Sometime during the night, the nurse was bugging her because she still had not urinated and she had been on fluids. Erin was talking, though, and awake. She gave herself some morphine and let the nurse do a quick catheter, and then as I was helping her with something she said “Mommy, you have bad breath” and she smiled. I said I bet I do! She gave herself another dose of morphine, then her breathing was not very good. We thought she had too much medicine, but the nurse was worried. Before we knew it the ICU team was taking her out of the room, pumping her full of fluids to stabilize her blood pressure, and we didn’t see her until after 6am.
That day, Erin was on some sort of breathing mask. It was hard for her to talk, because you couldn’t hear her. She was still struggling to breathe, but I still thought it was temporary. My aunt and cousin came that day, and I spent part of the day in the waiting room with them. They had brought a wrapped gift, and before they left we went in to ask Erin if she wanted to open it then or later. She wanted Michelle to open it for her right then, and when she did Erin smiled at her. It wasn’t long afterward that Erin could not breathe very well at all, and her vitals showed that. She was desperately trying to tell us something and her voice was so weak I could not hear her. Shaun gave her a piece of paper to write it to us, but she could only write gibberish. It was Sunday evening, and later on we realized that she was asking us to put Big Brother on the TV for her to watch.
They told us around 10pm that they were going to intubate her, and that they would have her sedated when we came back. When we returned, they had braided her hair to get it out of the way, she had a breathing tube, and she was paralyzed and sedated. I guess at that point I was worried and shocked, but I still did not doubt she would recover.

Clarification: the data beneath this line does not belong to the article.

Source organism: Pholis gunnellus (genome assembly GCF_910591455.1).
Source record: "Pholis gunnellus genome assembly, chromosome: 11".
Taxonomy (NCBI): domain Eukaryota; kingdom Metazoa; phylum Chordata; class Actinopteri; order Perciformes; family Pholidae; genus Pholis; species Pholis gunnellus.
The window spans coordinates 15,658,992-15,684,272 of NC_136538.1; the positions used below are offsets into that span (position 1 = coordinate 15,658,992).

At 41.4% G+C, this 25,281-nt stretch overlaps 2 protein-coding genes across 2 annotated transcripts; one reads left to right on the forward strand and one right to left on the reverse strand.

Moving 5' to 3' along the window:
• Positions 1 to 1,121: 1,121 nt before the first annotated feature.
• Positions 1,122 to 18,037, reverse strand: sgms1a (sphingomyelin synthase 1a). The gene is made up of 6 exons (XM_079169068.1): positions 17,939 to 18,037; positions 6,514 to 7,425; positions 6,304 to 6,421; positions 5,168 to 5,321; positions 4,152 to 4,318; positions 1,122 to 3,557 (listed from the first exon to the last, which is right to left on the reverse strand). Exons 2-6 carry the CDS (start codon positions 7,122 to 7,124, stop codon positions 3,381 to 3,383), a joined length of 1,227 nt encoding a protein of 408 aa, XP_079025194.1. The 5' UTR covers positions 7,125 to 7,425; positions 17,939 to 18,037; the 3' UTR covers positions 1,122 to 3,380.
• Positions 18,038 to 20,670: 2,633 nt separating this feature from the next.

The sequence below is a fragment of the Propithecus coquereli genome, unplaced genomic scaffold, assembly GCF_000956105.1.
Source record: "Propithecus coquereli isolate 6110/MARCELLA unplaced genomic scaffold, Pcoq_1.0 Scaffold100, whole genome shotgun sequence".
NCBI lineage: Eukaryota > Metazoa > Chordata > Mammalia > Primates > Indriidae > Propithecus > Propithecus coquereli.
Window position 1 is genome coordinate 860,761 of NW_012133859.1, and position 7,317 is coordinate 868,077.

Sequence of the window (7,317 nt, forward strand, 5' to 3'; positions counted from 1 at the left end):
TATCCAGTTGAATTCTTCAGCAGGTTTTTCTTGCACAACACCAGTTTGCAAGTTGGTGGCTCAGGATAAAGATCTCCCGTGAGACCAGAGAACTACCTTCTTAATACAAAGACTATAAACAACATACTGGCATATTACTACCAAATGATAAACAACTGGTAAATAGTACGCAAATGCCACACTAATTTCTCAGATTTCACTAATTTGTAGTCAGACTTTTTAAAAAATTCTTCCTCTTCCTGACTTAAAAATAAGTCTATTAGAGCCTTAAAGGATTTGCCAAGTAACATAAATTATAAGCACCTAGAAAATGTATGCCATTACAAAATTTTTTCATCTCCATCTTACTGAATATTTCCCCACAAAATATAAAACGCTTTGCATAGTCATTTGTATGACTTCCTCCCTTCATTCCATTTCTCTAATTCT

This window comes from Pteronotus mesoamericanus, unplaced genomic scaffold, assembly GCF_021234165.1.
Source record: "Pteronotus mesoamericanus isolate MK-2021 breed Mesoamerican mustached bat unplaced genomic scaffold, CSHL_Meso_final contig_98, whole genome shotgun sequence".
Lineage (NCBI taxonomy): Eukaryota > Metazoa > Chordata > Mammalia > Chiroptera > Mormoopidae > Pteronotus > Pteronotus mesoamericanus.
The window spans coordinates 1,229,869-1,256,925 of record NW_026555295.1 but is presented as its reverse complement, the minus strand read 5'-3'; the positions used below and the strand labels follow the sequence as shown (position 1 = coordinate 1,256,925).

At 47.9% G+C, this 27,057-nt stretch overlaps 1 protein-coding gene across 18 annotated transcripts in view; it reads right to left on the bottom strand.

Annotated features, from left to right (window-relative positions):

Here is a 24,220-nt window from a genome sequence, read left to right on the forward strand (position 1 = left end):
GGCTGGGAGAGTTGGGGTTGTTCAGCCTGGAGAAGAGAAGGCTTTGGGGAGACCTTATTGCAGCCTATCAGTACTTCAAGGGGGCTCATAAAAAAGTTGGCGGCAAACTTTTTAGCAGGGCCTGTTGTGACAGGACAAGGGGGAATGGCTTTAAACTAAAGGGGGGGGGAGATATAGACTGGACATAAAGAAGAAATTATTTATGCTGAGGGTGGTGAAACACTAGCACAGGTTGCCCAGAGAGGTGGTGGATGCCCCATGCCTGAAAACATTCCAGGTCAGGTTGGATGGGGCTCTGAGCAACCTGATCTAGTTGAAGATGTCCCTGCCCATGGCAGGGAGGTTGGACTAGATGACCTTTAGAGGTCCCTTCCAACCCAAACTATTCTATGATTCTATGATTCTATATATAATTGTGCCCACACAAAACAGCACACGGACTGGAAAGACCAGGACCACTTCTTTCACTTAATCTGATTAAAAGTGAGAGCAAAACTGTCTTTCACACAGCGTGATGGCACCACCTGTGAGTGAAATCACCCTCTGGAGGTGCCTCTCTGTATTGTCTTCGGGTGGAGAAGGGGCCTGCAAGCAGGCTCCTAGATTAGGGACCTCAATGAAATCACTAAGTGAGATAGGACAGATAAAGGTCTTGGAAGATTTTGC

The next ten days were a blur. About 4 days in, she was doing a bit better and they unparalyzed her and woke her up. That was the last time she was awake. She moved her legs, her arms, and opened her eyes. She was in pain and was able to nod and tell me she was. I thought she was getting better, and I spent the night at a hotel. Shaun told me early the next morning before I left, that they had to re-paralyze her. I still didn’t get it.
Erin died around 12:20 am on Thursday August 14, 2014 (Wednesday night). On Tuesday, they told us that she was circulating oxygen but that her mitochondria in her cells wasn’t using it. I had a terrible feeling that day, and I got into the bed depressed at 8pm and didn’t get out until almost 10am on that Wednesday morning. I kept seeing an image of her in my mind, one that I ignored, of her at around 3-4 years old holding her bunny and in some person’s arms. She was facing me, and looked like she was sad. I rallied that day, and I said I know I have to be strong for her. She actually did better that day and they were hopeful, but around 4pm her lung started bleeding. They told us they had one more hail mary, and that was to put her on an oscillator with some substance that would help the lungs to absorb oxygen. She was on the oscillator all evening, and vaguely improved once but then her vitals all started crashing. Around 11:30pm or so, I was laying down half-asleep and I heard as clear as a bell “Bye Mommy.” I immediately got up and asked Shaun what we should do. We both knew it was time to talk with the doctor, and he said that at this point it was not survivable. When they turned her life support off, she died within a few minutes. It was so quick. Her little fingers started turning blue almost immediately, and I knew she was gone.
I have put off writing that last paragraph for several days, because it is very painful to relive. We told the nursing staff that we did not want to stay for them to clean her up. The last few days had been utter hell, and I knew her soul had left her body, and I just wanted to leave. There was no point in staying another half hour to put ourselves through another round of the hell of saying goodbye. We were both holding her hand when she died, and that was it. Leaving the hospital with our two wagons of our stuff and her stuff, was surreal. I had said I would not leave without my baby but there I was, at 1am leaving without her, never to see her again. You cannot imagine what that was like unless you have had to do it yourself.
I never thought, until her last day alive, that she would die. If I had been afraid of that I might have done something differently, although I don’t know what. I do know that I feel as if my ignorance of that deprived me of saying goodbye to my baby, and of helping her through what might have been scary. I spent days with her helping her go to the bathroom, watching her decline, yet I never thought she would die. Maybe that’s how it was supposed to be, because being in ICU was hard enough. Maybe we all got what we needed. But I will forever second-guess and I will never kn